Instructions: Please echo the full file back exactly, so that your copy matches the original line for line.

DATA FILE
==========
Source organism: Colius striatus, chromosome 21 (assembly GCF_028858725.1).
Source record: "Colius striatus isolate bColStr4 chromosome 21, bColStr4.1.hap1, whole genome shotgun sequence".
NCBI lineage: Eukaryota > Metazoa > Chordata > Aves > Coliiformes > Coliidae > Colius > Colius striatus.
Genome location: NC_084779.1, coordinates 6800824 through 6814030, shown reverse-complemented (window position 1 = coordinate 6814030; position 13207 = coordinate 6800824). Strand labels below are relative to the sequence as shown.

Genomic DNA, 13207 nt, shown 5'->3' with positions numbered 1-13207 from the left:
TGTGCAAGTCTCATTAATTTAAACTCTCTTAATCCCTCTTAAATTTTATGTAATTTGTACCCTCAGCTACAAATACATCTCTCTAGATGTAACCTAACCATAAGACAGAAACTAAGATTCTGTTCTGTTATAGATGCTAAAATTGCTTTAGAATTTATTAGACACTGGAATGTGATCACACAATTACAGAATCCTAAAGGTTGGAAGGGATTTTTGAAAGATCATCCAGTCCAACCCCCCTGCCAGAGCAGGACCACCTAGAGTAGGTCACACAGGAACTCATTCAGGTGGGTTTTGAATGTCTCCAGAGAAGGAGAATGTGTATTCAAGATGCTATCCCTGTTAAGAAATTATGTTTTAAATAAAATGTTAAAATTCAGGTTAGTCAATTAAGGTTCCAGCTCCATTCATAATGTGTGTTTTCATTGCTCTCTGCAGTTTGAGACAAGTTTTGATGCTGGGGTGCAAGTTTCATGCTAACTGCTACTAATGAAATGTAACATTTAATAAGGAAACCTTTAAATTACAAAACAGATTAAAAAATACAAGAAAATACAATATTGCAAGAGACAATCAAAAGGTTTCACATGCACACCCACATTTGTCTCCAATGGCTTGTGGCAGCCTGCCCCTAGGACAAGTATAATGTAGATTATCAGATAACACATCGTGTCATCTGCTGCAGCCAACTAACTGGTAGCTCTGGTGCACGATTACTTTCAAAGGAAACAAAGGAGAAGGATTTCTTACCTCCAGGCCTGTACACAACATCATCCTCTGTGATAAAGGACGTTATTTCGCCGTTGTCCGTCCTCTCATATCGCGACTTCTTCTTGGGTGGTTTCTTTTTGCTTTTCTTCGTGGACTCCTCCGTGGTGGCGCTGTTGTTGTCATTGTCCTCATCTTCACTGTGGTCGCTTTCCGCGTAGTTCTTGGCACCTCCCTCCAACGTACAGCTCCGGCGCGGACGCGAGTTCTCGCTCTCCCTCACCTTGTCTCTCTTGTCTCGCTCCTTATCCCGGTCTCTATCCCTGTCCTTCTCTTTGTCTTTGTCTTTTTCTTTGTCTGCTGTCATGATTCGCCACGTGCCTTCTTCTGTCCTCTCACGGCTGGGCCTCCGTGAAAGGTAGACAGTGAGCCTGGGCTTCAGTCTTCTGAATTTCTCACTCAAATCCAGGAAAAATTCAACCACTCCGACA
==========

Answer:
Source organism: Colius striatus, chromosome 21 (assembly GCF_028858725.1).
Source record: "Colius striatus isolate bColStr4 chromosome 21, bColStr4.1.hap1, whole genome shotgun sequence".
NCBI lineage: Eukaryota > Metazoa > Chordata > Aves > Coliiformes > Coliidae > Colius > Colius striatus.
Genome location: NC_084779.1, coordinates 6800824 through 6814030, shown reverse-complemented (window position 1 = coordinate 6814030; position 13207 = coordinate 6800824). Strand labels below are relative to the sequence as shown.

Genomic DNA, 13207 nt, shown 5'->3' with positions numbered 1-13207 from the left:
TGTGCAAGTCTCATTAATTTAAACTCTCTTAATCCCTCTTAAATTTTATGTAATTTGTACCCTCAGCTACAAATACATCTCTCTAGATGTAACCTAACCATAAGACAGAAACTAAGATTCTGTTCTGTTATAGATGCTAAAATTGCTTTAGAATTTATTAGACACTGGAATGTGATCACACAATTACAGAATCCTAAAGGTTGGAAGGGATTTTTGAAAGATCATCCAGTCCAACCCCCCTGCCAGAGCAGGACCACCTAGAGTAGGTCACACAGGAACTCATTCAGGTGGGTTTTGAATGTCTCCAGAGAAGGAGAATGTGTATTCAAGATGCTATCCCTGTTAAGAAATTATGTTTTAAATAAAATGTTAAAATTCAGGTTAGTCAATTAAGGTTCCAGCTCCATTCATAATGTGTGTTTTCATTGCTCTCTGCAGTTTGAGACAAGTTTTGATGCTGGGGTGCAAGTTTCATGCTAACTGCTACTAATGAAATGTAACATTTAATAAGGAAACCTTTAAATTACAAAACAGATTAAAAAATACAAGAAAATACAATATTGCAAGAGACAATCAAAAGGTTTCACATGCACACCCACATTTGTCTCCAATGGCTTGTGGCAGCCTGCCCCTAGGACAAGTATAATGTAGATTATCAGATAACACATCGTGTCATCTGCTGCAGCCAACTAACTGGTAGCTCTGGTGCACGATTACTTTCAAAGGAAACAAAGGAGAAGGATTTCTTACCTCCAGGCCTGTACACAACATCATCCTCTGTGATAAAGGACGTTATTTCGCCGTTGTCCGTCCTCTCATATCGCGACTTCTTCTTGGGTGGTTTCTTTTTGCTTTTCTTCGTGGACTCCTCCGTGGTGGCGCTGTTGTTGTCATTGTCCTCATCTTCACTGTGGTCGCTTTCCGCGTAGTTCTTGGCACCTCCCTCCAACGTACAGCTCCGGCGCGGACGCGAGTTCTCGCTCTCCCTCACCTTGTCTCTCTTGTCTCGCTCCTTATCCCGGTCTCTATCCCTGTCCTTCTCTTTGTCTTTGTCTTTTTCTTTGTCTGCTGTCATGATTCGCCACGTGCCTTCTTCTGTCCTCTCACGGCTGGGCCTCCGTGAAAGGTAGACAGTGAGCCTGGGCTTCAGTCTTCTGAATTTCTCACTCAAATCCAGGAAAAATTCAACCACTCCGACA